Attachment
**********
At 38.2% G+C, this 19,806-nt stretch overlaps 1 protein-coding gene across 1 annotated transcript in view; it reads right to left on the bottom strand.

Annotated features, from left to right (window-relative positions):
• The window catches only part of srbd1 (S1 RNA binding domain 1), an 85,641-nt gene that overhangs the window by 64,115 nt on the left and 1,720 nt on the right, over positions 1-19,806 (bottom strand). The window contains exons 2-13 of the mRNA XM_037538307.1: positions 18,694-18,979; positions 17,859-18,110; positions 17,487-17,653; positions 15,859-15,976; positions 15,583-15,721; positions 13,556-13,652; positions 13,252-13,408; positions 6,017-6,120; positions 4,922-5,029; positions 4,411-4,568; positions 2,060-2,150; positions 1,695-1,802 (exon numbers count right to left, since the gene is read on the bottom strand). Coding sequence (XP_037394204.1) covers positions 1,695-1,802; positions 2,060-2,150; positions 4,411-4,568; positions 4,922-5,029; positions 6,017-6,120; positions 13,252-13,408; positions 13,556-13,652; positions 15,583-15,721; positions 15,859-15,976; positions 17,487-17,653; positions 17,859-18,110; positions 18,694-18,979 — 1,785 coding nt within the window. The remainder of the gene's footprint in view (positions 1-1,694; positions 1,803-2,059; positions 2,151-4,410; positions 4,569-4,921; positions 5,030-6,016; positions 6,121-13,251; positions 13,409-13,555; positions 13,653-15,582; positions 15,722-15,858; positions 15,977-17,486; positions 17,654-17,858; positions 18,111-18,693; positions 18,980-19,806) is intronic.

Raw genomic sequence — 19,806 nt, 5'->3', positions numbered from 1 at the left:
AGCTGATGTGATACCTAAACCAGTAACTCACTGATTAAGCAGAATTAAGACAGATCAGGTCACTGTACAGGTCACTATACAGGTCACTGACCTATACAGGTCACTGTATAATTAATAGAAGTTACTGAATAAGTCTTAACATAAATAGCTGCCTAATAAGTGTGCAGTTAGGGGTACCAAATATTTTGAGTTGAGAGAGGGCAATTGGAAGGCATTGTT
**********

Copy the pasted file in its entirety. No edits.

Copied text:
At 38.2% G+C, this 19,806-nt stretch overlaps 1 protein-coding gene across 1 annotated transcript in view; it reads right to left on the bottom strand.

Annotated features, from left to right (window-relative positions):
• The window catches only part of srbd1 (S1 RNA binding domain 1), an 85,641-nt gene that overhangs the window by 64,115 nt on the left and 1,720 nt on the right, over positions 1-19,806 (bottom strand). The window contains exons 2-13 of the mRNA XM_037538307.1: positions 18,694-18,979; positions 17,859-18,110; positions 17,487-17,653; positions 15,859-15,976; positions 15,583-15,721; positions 13,556-13,652; positions 13,252-13,408; positions 6,017-6,120; positions 4,922-5,029; positions 4,411-4,568; positions 2,060-2,150; positions 1,695-1,802 (exon numbers count right to left, since the gene is read on the bottom strand). Coding sequence (XP_037394204.1) covers positions 1,695-1,802; positions 2,060-2,150; positions 4,411-4,568; positions 4,922-5,029; positions 6,017-6,120; positions 13,252-13,408; positions 13,556-13,652; positions 15,583-15,721; positions 15,859-15,976; positions 17,487-17,653; positions 17,859-18,110; positions 18,694-18,979 — 1,785 coding nt within the window. The remainder of the gene's footprint in view (positions 1-1,694; positions 1,803-2,059; positions 2,151-4,410; positions 4,569-4,921; positions 5,030-6,016; positions 6,121-13,251; positions 13,409-13,555; positions 13,653-15,582; positions 15,722-15,858; positions 15,977-17,486; positions 17,654-17,858; positions 18,111-18,693; positions 18,980-19,806) is intronic.

Raw genomic sequence — 19,806 nt, 5'->3', positions numbered from 1 at the left:
AGCTGATGTGATACCTAAACCAGTAACTCACTGATTAAGCAGAATTAAGACAGATCAGGTCACTGTACAGGTCACTATACAGGTCACTGACCTATACAGGTCACTGTATAATTAATAGAAGTTACTGAATAAGTCTTAACATAAATAGCTGCCTAATAAGTGTGCAGTTAGGGGTACCAAATATTTTGAGTTGAGAGAGGGCAATTGGAAGGCATTGTT